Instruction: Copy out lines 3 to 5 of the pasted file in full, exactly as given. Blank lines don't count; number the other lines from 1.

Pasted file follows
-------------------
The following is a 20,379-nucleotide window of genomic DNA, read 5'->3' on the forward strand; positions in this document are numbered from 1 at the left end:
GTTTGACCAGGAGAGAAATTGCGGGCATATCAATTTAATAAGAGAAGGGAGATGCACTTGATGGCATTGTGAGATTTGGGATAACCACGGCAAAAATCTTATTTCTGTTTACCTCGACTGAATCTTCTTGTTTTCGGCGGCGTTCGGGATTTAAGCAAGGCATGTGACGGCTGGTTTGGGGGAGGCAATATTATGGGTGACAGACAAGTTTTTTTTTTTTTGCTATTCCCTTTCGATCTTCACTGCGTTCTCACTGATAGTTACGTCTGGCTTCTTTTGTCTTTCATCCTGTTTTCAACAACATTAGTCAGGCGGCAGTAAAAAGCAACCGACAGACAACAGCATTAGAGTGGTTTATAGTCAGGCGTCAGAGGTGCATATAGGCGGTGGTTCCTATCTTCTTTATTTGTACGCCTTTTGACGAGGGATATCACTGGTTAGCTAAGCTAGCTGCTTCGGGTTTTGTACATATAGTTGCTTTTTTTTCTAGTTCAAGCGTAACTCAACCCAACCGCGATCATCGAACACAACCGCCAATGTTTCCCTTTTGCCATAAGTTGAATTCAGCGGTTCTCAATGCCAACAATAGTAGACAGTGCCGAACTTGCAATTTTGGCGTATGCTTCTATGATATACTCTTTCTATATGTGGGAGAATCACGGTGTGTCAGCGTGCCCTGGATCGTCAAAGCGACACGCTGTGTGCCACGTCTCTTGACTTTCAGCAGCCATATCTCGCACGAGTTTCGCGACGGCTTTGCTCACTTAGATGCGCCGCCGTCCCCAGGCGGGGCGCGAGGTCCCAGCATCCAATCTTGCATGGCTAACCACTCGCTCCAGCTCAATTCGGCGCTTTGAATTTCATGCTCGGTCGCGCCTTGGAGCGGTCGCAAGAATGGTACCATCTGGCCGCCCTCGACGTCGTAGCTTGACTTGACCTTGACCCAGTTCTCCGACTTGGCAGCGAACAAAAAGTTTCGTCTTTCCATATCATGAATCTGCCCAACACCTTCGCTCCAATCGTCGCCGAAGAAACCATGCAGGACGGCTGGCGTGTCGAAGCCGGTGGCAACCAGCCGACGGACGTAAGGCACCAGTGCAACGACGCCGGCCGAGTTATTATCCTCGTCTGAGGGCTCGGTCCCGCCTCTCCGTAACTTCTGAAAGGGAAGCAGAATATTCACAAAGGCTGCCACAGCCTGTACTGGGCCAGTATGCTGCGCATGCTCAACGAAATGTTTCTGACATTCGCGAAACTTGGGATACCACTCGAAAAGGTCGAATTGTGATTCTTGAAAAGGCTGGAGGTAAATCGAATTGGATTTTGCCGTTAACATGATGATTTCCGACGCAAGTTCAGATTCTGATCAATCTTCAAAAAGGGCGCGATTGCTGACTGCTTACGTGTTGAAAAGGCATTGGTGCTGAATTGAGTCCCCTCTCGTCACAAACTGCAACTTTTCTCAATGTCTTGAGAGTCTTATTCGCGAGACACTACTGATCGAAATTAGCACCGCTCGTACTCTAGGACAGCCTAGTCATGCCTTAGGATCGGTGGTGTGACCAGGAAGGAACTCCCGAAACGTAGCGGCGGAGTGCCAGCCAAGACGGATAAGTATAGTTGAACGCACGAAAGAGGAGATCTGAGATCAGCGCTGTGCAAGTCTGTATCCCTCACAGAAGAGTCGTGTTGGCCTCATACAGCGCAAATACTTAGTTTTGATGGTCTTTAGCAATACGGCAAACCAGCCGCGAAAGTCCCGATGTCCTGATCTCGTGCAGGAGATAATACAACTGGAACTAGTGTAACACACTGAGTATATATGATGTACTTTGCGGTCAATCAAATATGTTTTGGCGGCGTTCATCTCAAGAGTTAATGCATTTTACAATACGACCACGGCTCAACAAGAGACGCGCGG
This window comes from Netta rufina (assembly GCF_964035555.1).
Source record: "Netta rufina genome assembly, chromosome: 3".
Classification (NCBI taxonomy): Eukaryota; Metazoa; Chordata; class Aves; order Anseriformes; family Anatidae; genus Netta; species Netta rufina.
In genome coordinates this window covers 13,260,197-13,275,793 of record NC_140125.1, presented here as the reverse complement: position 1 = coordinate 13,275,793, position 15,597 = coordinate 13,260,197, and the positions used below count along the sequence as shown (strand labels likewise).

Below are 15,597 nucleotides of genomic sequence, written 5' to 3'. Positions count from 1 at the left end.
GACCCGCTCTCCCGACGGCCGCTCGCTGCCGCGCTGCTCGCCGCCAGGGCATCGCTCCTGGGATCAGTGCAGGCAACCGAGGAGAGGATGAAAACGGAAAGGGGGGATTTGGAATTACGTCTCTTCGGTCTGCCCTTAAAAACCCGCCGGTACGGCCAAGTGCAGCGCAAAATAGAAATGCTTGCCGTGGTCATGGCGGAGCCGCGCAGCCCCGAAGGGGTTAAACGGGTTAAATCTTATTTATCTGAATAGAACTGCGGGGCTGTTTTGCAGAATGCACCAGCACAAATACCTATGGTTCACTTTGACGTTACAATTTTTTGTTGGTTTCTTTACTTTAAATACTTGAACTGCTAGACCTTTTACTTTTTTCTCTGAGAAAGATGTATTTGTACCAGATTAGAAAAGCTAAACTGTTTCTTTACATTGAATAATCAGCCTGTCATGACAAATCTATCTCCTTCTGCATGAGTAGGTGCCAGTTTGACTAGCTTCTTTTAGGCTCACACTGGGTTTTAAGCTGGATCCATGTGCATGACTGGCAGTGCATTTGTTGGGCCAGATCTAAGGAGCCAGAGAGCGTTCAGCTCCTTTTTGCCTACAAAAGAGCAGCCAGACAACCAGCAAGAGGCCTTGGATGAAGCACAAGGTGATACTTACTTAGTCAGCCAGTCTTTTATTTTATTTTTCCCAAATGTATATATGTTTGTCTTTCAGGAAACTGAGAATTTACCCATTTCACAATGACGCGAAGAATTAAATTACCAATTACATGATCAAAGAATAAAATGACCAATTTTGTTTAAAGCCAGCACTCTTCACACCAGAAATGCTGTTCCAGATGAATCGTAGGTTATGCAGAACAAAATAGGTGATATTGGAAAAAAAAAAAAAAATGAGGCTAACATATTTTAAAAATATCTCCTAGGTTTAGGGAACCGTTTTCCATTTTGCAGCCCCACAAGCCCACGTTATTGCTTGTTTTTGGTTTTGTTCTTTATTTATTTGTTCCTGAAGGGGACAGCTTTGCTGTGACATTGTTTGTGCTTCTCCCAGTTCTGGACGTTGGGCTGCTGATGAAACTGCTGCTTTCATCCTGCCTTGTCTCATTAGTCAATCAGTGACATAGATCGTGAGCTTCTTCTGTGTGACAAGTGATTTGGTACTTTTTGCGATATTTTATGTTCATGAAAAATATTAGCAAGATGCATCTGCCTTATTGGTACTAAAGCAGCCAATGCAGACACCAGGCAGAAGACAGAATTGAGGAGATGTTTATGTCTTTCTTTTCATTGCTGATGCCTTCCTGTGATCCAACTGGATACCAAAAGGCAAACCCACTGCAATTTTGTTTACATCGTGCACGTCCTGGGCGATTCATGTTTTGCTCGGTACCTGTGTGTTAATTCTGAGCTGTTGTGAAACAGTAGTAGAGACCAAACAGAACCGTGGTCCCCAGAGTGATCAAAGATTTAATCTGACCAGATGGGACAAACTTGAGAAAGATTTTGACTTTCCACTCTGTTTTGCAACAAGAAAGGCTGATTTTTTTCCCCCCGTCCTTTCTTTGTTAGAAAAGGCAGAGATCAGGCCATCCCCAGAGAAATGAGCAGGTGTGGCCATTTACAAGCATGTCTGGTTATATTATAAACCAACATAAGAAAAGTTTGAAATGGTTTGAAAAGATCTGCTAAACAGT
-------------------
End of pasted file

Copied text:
This window comes from Netta rufina (assembly GCF_964035555.1).
Source record: "Netta rufina genome assembly, chromosome: 3".
Classification (NCBI taxonomy): Eukaryota; Metazoa; Chordata; class Aves; order Anseriformes; family Anatidae; genus Netta; species Netta rufina.